Top News

JIM VIBERT: A warning: Russia will mess with Canada, too

The American presidency is a bigger trophy for Putin’s wall than anything he can bag in Canada, but since 2016, cyber attacks have targeted national elections in at least half of the democracies where elections have been held, writes Jim Vibert. - Reuters

The Russians are coming.

Canadian and international security experts “continue to identify threats to Canada’s democracy, ranging from foreign interference and influence efforts to cyber-attacks and attempts at disinformation.”

That’s straight from the Elections Canada website, and Elections Canada plays by Joe Friday’s rule: “Just the facts.”

The fact is Canadian voters will be the targets of lies, distortions and disinformation before and during this fall’s federal election campaign.

So what else is new? asks the quintessential cynic. Aren’t election campaigns always marked — or marred — by lies, distortions and disinformation?

To some extent they are, but this is different in that these lies, distortions and disinformation aren’t actually coming from the usual, and easily identifiable, political suspects.

Indeed, the source of this new insidious kind of lie is all part of the deception.

Malicious, foreign actors — yes, the Russians are suspect No. 1 — are intent on destabilizing Canadian society and undermining its democracy, and their success elsewhere should tell you that this is a threat to take seriously.

“The Russian government interfered in the 2016 presidential election in sweeping and systematic fashion,” is the first finding cited on the first page of the report from U.S. Special Counsel Robert Mueller. He also found the Russians favoured Donald Trump and when he won, Russian oligarchs celebrated it as a “Victory for Putin.”

The Russians may not have thrown the election to Trump, but can any serious person honestly maintain that American society hasn’t been destabilized and its democratic institutions undermined since the 2016 election?

The American presidency is a bigger trophy for Putin’s wall than anything he can bag in Canada, but since 2016, cyber attacks have targeted national elections in at least half of the democracies where elections have been held.

“We judge it very likely that foreign cyber interference against Canada would resemble activity undertaken against other advanced democracies in recent years,” the security experts tell us.

“Disinformation poisons public debate and is a threat to democracy. Raised public awareness is needed to distinguish the real from the false … there is no guarantee that even effective counter-campaigns can defeat the high volume flow of malicious communications.”

That’s from a document published last year by the Canadian Security Intelligence Service (CSIS) and based on the views of security experts at a CSIS-organized workshop.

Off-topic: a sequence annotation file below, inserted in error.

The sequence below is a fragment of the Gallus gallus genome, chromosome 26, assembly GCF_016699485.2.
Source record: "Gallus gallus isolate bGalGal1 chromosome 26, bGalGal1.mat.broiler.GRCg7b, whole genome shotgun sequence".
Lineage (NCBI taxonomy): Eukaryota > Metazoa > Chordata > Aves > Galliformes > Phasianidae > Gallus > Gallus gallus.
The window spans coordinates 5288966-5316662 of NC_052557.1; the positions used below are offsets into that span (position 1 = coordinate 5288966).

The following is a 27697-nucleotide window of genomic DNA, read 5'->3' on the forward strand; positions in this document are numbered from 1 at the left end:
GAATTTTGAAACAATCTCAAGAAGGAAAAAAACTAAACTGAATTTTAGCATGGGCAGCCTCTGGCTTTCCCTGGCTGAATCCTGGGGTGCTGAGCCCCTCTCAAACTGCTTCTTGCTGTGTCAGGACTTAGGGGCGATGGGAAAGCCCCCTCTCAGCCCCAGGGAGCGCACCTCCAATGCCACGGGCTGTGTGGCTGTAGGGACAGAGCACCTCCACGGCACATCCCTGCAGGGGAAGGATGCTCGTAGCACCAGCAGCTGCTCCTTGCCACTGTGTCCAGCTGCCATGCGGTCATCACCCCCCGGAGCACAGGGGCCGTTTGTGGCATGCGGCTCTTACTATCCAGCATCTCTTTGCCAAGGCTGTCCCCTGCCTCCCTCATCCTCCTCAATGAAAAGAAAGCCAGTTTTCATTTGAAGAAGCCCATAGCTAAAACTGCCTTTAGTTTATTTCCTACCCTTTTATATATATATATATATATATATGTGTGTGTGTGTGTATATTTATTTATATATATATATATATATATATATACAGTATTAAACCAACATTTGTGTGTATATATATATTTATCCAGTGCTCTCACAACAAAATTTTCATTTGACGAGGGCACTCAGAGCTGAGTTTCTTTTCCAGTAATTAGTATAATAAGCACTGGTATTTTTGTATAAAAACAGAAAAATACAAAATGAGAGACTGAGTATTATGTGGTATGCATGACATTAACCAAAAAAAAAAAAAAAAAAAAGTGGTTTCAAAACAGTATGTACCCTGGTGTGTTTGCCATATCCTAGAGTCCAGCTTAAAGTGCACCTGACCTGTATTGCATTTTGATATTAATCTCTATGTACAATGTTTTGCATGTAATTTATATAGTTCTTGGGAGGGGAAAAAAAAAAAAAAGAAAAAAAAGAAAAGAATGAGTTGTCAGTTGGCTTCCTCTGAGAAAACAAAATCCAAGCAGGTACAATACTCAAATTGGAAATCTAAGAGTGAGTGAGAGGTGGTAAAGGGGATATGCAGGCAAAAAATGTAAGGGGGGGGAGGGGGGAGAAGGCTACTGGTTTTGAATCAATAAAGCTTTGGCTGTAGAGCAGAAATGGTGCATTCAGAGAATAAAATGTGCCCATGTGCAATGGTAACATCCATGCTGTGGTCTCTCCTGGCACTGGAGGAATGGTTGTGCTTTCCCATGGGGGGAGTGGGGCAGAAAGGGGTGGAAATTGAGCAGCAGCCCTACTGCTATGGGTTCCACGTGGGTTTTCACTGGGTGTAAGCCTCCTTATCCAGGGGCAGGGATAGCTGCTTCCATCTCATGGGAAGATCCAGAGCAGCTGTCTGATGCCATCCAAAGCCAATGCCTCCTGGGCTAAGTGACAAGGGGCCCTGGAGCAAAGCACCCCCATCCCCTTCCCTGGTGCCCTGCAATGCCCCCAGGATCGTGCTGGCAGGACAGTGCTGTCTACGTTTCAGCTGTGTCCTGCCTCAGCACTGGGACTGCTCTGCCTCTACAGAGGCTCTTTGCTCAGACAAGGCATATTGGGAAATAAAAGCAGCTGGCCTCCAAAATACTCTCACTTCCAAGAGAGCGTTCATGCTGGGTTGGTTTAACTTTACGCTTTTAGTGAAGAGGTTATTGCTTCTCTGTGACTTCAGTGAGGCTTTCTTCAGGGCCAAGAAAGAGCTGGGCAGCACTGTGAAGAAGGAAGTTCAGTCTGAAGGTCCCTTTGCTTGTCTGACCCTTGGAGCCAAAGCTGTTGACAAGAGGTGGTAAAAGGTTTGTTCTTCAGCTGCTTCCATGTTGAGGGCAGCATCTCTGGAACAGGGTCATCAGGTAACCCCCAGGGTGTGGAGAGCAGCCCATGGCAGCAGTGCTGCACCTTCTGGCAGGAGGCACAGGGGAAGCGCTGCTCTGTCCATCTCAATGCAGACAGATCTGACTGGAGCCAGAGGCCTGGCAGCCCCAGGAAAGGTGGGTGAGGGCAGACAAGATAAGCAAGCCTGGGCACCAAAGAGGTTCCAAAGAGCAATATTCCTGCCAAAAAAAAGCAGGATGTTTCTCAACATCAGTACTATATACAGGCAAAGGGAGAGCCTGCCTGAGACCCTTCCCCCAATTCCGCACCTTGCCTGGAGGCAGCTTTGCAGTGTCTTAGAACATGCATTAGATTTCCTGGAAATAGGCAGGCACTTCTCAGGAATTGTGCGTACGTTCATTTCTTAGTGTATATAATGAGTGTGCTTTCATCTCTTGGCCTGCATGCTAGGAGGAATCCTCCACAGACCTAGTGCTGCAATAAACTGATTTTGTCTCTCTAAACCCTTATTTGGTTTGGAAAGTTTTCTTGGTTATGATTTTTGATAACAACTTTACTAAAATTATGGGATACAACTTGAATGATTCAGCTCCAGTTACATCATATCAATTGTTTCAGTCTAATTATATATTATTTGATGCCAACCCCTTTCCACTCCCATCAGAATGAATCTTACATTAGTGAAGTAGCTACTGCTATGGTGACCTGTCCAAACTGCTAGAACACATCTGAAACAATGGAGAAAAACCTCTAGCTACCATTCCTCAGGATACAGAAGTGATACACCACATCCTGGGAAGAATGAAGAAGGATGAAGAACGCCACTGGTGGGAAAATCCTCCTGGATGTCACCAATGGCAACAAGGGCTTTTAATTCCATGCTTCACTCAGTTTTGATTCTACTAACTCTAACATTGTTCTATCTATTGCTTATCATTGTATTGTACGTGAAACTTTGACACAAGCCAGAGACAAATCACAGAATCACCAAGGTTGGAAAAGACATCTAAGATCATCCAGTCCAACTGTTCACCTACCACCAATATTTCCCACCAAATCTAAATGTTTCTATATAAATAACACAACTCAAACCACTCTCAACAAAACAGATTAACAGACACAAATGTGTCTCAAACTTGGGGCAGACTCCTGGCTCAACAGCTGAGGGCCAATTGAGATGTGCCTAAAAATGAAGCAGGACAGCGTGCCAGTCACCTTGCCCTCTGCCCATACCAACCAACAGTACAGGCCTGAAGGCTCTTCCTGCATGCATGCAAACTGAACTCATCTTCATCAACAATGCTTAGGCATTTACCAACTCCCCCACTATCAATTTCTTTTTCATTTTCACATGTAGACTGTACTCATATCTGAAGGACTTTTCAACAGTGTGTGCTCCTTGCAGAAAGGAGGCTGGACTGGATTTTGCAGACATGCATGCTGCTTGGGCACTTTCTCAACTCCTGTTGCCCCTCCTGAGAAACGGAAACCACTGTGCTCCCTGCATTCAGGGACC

The bottom line seems to be that it is impossible to eliminate, and difficult to even contain the attempts to mess with our election that are coming out of Russia and from other hostile players.

The most effective counter-measure is a vigilant electorate, voters with the ability to separate the fiction from the fact-based. Whether that seems like an adequate line of defence depends on your confidence in the sagacity of your fellow electors.

The fate of democracy has always rested, at least theoretically, in the hands of voters who are now required to up their game and discern between what is authentic and very sophisticated forgeries.

Elections Canada is on the lookout for websites and social media accounts and posts that attempt to “impersonate” it, and the elections referee counsels political parties and candidates to do the same.

The security experts confirm the most skilled national purveyor of falsehoods is Russia, whose historic mastery of “special measures” is magnified by modern technology. Here’s just one way they work:

“(A)gents of the Russian state can create a false story and ensure it reaches the segment population most likely to be influenced by it through Facebook, Twitter and other channels. They also appear to corroborate the story through news agency interviews featuring phony experts, forged documents, and doctored photos and videos. Anyone who challenges the lies becomes a target for high-volume online vilification.”

These are perilous and largely uncharted waters for democracies. The insidious nature of the threat is that it uses tolerance for a diversity of opinions against tolerant nations. The disinformation seeks to harden political polarization into hostile camps by amplifying the differences and demonizing the other side.

“Conventional journalism has been partially displaced by a torrent of data from an infinite number of originators. Within that torrent is a current of lies and distortions that threatens the integrity of public discourse, debate and democracy,” says the CSIS report.

We’ve been warned.

On a scale of 1-10, how likely are you to recommend The Guardian?

Recent Stories